EDITOR’S NOTE: There will likely be no internally binding agreement on climate change that will come out of the climate talks in Cancun, Mexico, which will start next week, Arturo Sarukhan, Mexico’s ambassador to the U.S., says during a private policy breakfast hosted by Center for Global Development President Nancy Birdsall. World leaders attending the conference will weigh, among other issues, the creation of the a global green fund, which, Sarukhan stresses, will require agreement on how to ensure proper, transparent and accountable use of the fund’s resources.
With less than a week to go until the start of the next round of global climate negotiations, in Cancun, Mexico, climate policymakers see further work on ambitious finance pledges made at the Copenhagen climate talks last year as key to progress towards collective action to avert runaway climate change. Mexico’s ambassador to Washington has stressed the value of such incremental progress. And in one of the few bright spots in an otherwise dismal landscape, a senior World Bank official told a private meeting at CGD that developing countries are acting on their own to increase climate resilience and to slow emissions growth, without waiting for a global agreement.
Yet already low expectations for the Cancun meeting have been further battered by recent electoral gains for climate change skeptics in the United States, the defeat in Canada through controversial parliamentary maneuvers of previously approved climate legislation, and reaffirmation by China’s chief negotiator that so-called emissions transparency conditions would not be acceptable in any green fund.
Before these events unfolded, CGD president Nancy Birdsall hosted a private policy breakfast to provide an informal platform for finance officials and other thought leaders on climate finance to share ideas on possible approaches to climate finance.
Arturo Sarukhan, Mexico’s Ambassador to the United States, told the group that as a middle income country and the host of the Cancun meeting, Mexico is striving to bridge the gap between high-income and developing countries. Mexico, he said, is working as part of a “troika” with Denmark, the host of the previous climate summit, and South Africa, host of the 2011 climate talks, to ensure a greater continuity of efforts.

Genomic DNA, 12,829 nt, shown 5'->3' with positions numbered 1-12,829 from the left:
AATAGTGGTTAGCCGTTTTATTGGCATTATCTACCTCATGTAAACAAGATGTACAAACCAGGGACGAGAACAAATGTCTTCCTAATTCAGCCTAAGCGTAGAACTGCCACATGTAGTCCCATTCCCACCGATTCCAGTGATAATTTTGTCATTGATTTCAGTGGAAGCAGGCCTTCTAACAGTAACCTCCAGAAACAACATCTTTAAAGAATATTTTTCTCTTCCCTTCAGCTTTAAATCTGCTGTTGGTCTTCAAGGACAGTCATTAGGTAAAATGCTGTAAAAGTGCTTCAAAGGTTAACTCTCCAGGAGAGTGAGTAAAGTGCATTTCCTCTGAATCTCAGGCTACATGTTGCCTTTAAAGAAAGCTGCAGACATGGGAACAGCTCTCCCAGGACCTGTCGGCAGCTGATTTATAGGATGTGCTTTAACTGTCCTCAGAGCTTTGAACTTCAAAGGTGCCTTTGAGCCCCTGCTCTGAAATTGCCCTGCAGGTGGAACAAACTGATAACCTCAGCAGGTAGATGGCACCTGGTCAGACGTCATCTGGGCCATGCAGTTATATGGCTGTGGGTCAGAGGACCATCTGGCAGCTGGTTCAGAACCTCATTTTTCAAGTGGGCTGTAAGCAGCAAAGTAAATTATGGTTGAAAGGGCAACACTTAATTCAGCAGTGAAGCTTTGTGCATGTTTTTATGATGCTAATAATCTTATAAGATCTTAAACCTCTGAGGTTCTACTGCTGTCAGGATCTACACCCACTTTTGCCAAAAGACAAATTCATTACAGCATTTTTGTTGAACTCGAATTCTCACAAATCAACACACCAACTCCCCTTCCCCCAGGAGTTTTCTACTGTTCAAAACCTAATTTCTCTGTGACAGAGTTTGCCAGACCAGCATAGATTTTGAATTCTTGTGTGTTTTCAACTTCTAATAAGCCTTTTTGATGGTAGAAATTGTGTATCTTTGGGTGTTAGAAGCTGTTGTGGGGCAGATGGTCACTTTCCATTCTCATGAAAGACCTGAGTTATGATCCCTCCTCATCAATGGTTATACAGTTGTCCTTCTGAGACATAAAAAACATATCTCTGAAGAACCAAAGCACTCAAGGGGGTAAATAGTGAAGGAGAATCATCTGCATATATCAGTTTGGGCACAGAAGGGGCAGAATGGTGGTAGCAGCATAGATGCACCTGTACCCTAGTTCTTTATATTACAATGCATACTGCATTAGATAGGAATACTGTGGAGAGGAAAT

“Mexico is not taking the hole-in-one approach” that was used in Copenhagen, he said. “If we expect to have an internationally binding agreement on climate change in Cancun we are sure to be disappointed but there is a clear glimmer of hope” that the Cancun meeting will move the issue forward. “A new binding treaty is not an essential foundation for near-term action,” he added.
Among the possibilities being explored, he said, is the creation of a new global “Green Fund,” that would have an executive board, a secretariat and a trustee. For this to move forward would require agreement on key issues, including governance, transparency, and accountability. Progress on these issues would in turn help to mobilize the necessary finance, he said.
Andrew Steer, the World Bank’s recently appointed special envoy for climate, concurred with the approach. “First the pillars, then the roof,” he said.
Steer added that developing countries are increasingly moving to take action on both emissions reductions and climate resilience on their own. He said that while developing countries urgently need a global deal on climate change, “they are certainly not standing around waiting for it.”
More than 80% of World Bank client countries have requested support for climate activities — up from 10% a decade ago, and the bank is now active on climate in 130 countries, Steer said. The old fashioned myth that poor countries need to focus on short-term needs and can’t afford to give priority to climate change is well and truly debunked. “There is remarkable innovation on climate activities throughout the developing world,” he said.
Boosted by surprise U.S. support in Copenhagen, rich countries agreed to a so-called fast-start fund worth $10 billion annually between now and 2012, which would be ramped up to $100 billion a year by 2020. The money would go to developing countries to help cut emissions and increase climate resilience. Even before the U.S. elections, however, the international fund-raising effort was not going well.
And even assuming that billions of dollars in climate finance can somehow be made available, systems for disbursing aid are woefully inadequate. Birdsall told the policy breakfast that the existing aid architecture is “chaotic” and imposes huge burdens on the recipient countries (see QuODA for more on these problems).
First the pillars, then the roof makes sense. But for now even the foundation of a global accord that includes large-scale financial transfers from the rich world to developing countries seems increasingly in doubt.
Re-published with permission by the Center for Global Development. Visit the original article.